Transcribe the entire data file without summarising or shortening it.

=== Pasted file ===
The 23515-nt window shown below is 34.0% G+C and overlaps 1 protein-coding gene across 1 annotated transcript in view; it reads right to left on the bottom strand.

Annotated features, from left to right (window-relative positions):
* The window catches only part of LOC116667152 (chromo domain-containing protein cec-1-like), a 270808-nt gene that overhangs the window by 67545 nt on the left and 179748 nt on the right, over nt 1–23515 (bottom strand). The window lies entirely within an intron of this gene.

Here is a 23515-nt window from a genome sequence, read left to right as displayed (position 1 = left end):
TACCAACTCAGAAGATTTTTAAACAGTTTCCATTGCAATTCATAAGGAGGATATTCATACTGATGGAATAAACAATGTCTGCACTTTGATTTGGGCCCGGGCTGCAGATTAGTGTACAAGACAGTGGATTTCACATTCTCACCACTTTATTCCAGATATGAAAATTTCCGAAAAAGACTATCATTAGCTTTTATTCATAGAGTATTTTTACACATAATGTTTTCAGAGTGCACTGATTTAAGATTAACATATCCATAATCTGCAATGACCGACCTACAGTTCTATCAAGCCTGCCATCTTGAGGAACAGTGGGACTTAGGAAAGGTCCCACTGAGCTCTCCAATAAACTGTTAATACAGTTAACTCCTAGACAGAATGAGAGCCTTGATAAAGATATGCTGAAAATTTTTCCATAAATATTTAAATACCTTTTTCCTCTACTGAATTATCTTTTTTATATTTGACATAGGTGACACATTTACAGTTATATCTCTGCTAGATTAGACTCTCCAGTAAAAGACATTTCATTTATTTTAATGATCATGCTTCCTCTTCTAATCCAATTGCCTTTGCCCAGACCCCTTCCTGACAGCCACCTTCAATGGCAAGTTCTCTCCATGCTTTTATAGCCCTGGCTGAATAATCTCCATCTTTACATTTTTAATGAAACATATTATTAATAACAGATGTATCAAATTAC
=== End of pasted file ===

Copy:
The 23515-nt window shown below is 34.0% G+C and overlaps 1 protein-coding gene across 1 annotated transcript in view; it reads right to left on the bottom strand.

Annotated features, from left to right (window-relative positions):
* The window catches only part of LOC116667152 (chromo domain-containing protein cec-1-like), a 270808-nt gene that overhangs the window by 67545 nt on the left and 179748 nt on the right, over nt 1–23515 (bottom strand). The window lies entirely within an intron of this gene.

Here is a 23515-nt window from a genome sequence, read left to right as displayed (position 1 = left end):
TACCAACTCAGAAGATTTTTAAACAGTTTCCATTGCAATTCATAAGGAGGATATTCATACTGATGGAATAAACAATGTCTGCACTTTGATTTGGGCCCGGGCTGCAGATTAGTGTACAAGACAGTGGATTTCACATTCTCACCACTTTATTCCAGATATGAAAATTTCCGAAAAAGACTATCATTAGCTTTTATTCATAGAGTATTTTTACACATAATGTTTTCAGAGTGCACTGATTTAAGATTAACATATCCATAATCTGCAATGACCGACCTACAGTTCTATCAAGCCTGCCATCTTGAGGAACAGTGGGACTTAGGAAAGGTCCCACTGAGCTCTCCAATAAACTGTTAATACAGTTAACTCCTAGACAGAATGAGAGCCTTGATAAAGATATGCTGAAAATTTTTCCATAAATATTTAAATACCTTTTTCCTCTACTGAATTATCTTTTTTATATTTGACATAGGTGACACATTTACAGTTATATCTCTGCTAGATTAGACTCTCCAGTAAAAGACATTTCATTTATTTTAATGATCATGCTTCCTCTTCTAATCCAATTGCCTTTGCCCAGACCCCTTCCTGACAGCCACCTTCAATGGCAAGTTCTCTCCATGCTTTTATAGCCCTGGCTGAATAATCTCCATCTTTACATTTTTAATGAAACATATTATTAATAACAGATGTATCAAATTAC